For the past few days, my house and garden has looked rather like a Samian Ware factory…
For those of you who don’t know, Samian Ware is a distinctive type of pottery used across the Roman Empire. Its other name is Terra Sigillata and, correct me if I’m wrong, but I think it is only British archaeologists that use the term Samian Ware. Why? Well, I’m not entirely sure.
Anyway, the pottery is a glossy red slip-ware, sometimes plain but also decorated, and was used as tableware. The pottery that we find in Britain at first came from factories in South, Central and Eastern Gaul, but from the 2nd century AD it was also being made at small workshops in Pulborough (Sussex) and Colchester (Essex). You can find out more by visiting potsherd.net – a great site where you can find out all you need to know about any type of Roman pottery.
By Haselburg-müller (Own work) [GFDL (httpwww.gnu.orgcopyleftfdl.html) or CC-BY-SA-3.0-2.5-2.0-1.0 (httpcreativecommons.orglicensesby-sa3.0)], via Wikimedia Commons1
But back to Samian Ware. Someone once described it to me as “the Tupperware of the Roman Empire”, but I’m not sure that really does it justice. It’s more like your best dinner service (if, indeed, you have one), just that many Roman households had one that was similar to, if not the same as, everyone else’s.
Anyway, I have been preparing for a workshop that I am delivering next week to Reception, Y1s and Y2s. I decided that I wanted them to learn something about how Romans made their pottery since their school is not too far from an interesting Roman site that once featured on Time Team. Giving clay to children to play with is also a sure-fire way of getting and then keeping their attention. However, as always, I want the children’s experience to be as meaningful and ‘genuine’ as possible and not simply a way of occupying their time, no matter how enjoyable it may be.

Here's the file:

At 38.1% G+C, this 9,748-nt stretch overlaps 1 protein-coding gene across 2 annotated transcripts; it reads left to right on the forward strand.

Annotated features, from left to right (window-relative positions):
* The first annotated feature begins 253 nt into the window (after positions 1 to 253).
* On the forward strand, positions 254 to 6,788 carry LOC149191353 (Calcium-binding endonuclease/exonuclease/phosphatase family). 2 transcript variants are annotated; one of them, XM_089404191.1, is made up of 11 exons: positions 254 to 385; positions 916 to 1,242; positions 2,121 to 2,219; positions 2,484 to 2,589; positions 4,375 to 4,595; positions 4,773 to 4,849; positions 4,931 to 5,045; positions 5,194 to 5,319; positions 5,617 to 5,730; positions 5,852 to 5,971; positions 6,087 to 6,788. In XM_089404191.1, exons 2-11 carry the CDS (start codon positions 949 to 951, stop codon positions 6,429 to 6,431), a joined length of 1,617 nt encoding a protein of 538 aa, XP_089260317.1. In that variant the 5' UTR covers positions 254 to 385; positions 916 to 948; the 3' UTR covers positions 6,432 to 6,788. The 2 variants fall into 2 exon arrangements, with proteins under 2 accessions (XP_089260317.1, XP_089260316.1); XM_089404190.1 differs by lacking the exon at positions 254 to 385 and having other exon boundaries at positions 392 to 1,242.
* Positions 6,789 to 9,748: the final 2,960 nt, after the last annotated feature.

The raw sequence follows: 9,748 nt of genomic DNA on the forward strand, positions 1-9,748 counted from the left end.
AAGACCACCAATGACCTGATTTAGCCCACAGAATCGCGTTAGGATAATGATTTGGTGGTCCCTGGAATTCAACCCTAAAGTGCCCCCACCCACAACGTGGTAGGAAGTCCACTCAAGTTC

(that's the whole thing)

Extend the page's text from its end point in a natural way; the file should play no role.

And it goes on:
This left me in a quandary. When it comes to prehistoric pottery, I feel on safe ground as it is hand-made with no wheels in sight. However, it is well known that Samian Ware is made using a wheel. It is also made using moulds (although not always). In fact, the moulds are made first on a wheel, then decoration applied to the inside using stamps, then the bowl itself is made by applying the clay to the inside of the mould, again using a wheel.
Now, I once used a potters wheel when I did A level Art and Design many moons ago and, let’s face it, I wasn’t great. I always thought that ‘throwing a pot’ must be a knack that you either had or didn’t have, and so I pretty much left it alone and didn’t give it much thought, until now. I have since changed my mind about my abilities, and now I am sure I could become a master potter if I only set my mind to it and practised and practised and practised some more. However, not only do I not have the time to do all this practising, I do not have access to a potter’s wheel either, never mind enough ‘portable wheels’ (if they even exist) to take to a school so that a class full of children can have a go. So what was I to do?
I decided that we should concentrate on the decoration of Samian Ware – the creation of the mould and then how this translates to the decoration we eventually see on the finished pieces. To this end, I made a number of stamps out of clay, using vaguely Roman themes, such as abstract designs, foliage and the odd animal, and decided I would make a number of moulds, not using a wheel, but using small plastic bowls as moulds (I wonder where I got that idea from?) and then give them to the children to use as moulds once they are dry. I hope you are following me. I tried it with my own children (aged 3, 6 & 9), and they were all able to roll out some clay and smooth it down on the inside of the moulds quite competently (even the 3 year old). Once the clay dries out they come out of the moulds quite easily, whether the plastic bowls or the replica Samian Ware moulds. And the effect, dare I say it, is pretty good. My children have been quite eager to help and have loved the results. In fact, they also wanted to help make the moulds in the first place and create the decoration using the stamps I made.
Now, it would be great if I could go through the whole process with the children in the workshop, but we just do not have the time, and so I have compromised: some children will be making the moulds, using the plastic bowls and ready-made stamps, and some will be making the pots from the ready-made moulds. Of course, some children will have to wait until the next day in order to see the finished results, but I’m sure they will think it is worth it. Voila! A workshop making Samian Ware pottery for children aged 4 – 7 years old. Ok, so the finished pieces won’t look quite the same as the real thing, although firing and applying slip may help, but still, I think the children will learn something about a technique that the Romans used.
Even if many of the moulds end up broken, which I’m sure is how one or two will end up, then that will give a perfect lead into talking about archaeology and how the evidence we have of Samian Ware production has reached us.